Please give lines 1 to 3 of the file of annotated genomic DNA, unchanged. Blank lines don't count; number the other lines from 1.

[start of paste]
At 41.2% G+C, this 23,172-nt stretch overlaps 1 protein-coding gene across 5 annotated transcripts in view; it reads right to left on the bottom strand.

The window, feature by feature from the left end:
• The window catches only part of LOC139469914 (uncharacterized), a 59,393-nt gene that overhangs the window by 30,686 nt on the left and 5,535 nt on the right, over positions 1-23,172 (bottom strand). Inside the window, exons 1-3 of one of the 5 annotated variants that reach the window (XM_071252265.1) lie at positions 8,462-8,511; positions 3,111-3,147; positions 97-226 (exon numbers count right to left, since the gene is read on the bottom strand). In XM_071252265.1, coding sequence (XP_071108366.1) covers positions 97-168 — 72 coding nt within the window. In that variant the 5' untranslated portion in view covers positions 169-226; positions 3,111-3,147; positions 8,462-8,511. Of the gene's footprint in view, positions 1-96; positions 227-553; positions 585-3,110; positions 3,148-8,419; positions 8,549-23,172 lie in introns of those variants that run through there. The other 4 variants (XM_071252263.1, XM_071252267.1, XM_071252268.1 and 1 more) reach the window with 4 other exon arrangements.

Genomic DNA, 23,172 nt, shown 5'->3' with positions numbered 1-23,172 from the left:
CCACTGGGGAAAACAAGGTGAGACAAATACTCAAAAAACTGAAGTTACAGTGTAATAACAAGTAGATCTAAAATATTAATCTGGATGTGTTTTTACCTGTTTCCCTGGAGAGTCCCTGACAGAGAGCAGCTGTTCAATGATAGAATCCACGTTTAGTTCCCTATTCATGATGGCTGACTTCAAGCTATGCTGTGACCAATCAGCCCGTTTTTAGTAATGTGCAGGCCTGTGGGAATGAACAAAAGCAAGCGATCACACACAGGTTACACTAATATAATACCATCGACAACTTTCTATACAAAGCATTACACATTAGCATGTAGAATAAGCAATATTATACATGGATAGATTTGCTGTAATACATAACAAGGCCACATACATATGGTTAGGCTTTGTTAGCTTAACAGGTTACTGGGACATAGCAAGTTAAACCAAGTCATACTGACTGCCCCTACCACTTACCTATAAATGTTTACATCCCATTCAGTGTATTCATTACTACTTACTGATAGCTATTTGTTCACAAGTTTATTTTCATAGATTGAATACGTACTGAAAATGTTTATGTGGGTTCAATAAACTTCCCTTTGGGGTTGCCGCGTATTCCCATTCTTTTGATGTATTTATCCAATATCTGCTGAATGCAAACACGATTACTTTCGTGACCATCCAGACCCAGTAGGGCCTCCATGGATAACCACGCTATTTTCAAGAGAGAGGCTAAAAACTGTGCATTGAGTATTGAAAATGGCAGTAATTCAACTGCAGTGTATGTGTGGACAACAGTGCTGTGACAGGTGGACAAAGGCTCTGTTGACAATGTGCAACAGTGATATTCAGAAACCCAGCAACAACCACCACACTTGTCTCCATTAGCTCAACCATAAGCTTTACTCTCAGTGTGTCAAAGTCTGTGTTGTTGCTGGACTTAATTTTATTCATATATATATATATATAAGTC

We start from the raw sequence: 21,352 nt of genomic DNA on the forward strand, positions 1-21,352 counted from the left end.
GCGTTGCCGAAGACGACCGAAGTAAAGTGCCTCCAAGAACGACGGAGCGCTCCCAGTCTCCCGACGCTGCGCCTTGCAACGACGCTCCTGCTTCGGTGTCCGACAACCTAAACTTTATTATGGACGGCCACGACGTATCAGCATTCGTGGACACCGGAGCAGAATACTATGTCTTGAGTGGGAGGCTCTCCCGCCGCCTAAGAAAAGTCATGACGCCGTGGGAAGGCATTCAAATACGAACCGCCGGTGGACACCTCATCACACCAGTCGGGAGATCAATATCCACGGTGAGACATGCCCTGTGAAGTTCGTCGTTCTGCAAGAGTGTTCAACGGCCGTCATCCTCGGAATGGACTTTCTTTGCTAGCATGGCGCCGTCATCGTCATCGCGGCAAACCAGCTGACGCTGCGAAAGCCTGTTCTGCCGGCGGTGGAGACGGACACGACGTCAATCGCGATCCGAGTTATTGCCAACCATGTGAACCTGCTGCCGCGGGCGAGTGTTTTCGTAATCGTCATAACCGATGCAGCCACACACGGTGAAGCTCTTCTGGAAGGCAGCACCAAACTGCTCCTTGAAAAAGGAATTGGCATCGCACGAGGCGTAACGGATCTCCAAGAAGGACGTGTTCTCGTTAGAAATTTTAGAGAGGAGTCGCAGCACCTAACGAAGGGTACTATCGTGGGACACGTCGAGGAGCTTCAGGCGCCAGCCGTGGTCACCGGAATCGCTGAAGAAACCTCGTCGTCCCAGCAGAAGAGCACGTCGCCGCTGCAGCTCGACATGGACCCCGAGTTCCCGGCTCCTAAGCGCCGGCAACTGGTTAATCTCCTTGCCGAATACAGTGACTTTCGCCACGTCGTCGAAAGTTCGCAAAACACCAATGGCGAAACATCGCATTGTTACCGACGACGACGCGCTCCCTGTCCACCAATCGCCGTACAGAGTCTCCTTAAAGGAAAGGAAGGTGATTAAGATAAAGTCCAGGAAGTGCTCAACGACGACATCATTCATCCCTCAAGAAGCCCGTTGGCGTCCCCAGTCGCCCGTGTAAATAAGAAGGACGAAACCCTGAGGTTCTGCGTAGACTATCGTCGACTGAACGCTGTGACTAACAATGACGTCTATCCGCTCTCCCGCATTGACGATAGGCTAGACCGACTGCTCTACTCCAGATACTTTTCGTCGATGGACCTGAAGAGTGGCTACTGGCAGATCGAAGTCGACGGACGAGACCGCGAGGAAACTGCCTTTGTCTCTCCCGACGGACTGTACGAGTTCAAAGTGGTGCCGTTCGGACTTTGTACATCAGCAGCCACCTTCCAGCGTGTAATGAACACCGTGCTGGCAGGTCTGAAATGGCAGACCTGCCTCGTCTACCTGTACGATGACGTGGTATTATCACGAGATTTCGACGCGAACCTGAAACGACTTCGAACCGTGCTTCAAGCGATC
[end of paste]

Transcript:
At 41.2% G+C, this 23,172-nt stretch overlaps 1 protein-coding gene across 5 annotated transcripts in view; it reads right to left on the bottom strand.

The window, feature by feature from the left end:
• The window catches only part of LOC139469914 (uncharacterized), a 59,393-nt gene that overhangs the window by 30,686 nt on the left and 5,535 nt on the right, over positions 1-23,172 (bottom strand). Inside the window, exons 1-3 of one of the 5 annotated variants that reach the window (XM_071252265.1) lie at positions 8,462-8,511; positions 3,111-3,147; positions 97-226 (exon numbers count right to left, since the gene is read on the bottom strand). In XM_071252265.1, coding sequence (XP_071108366.1) covers positions 97-168 — 72 coding nt within the window. In that variant the 5' untranslated portion in view covers positions 169-226; positions 3,111-3,147; positions 8,462-8,511. Of the gene's footprint in view, positions 1-96; positions 227-553; positions 585-3,110; positions 3,148-8,419; positions 8,549-23,172 lie in introns of those variants that run through there. The other 4 variants (XM_071252263.1, XM_071252267.1, XM_071252268.1 and 1 more) reach the window with 4 other exon arrangements.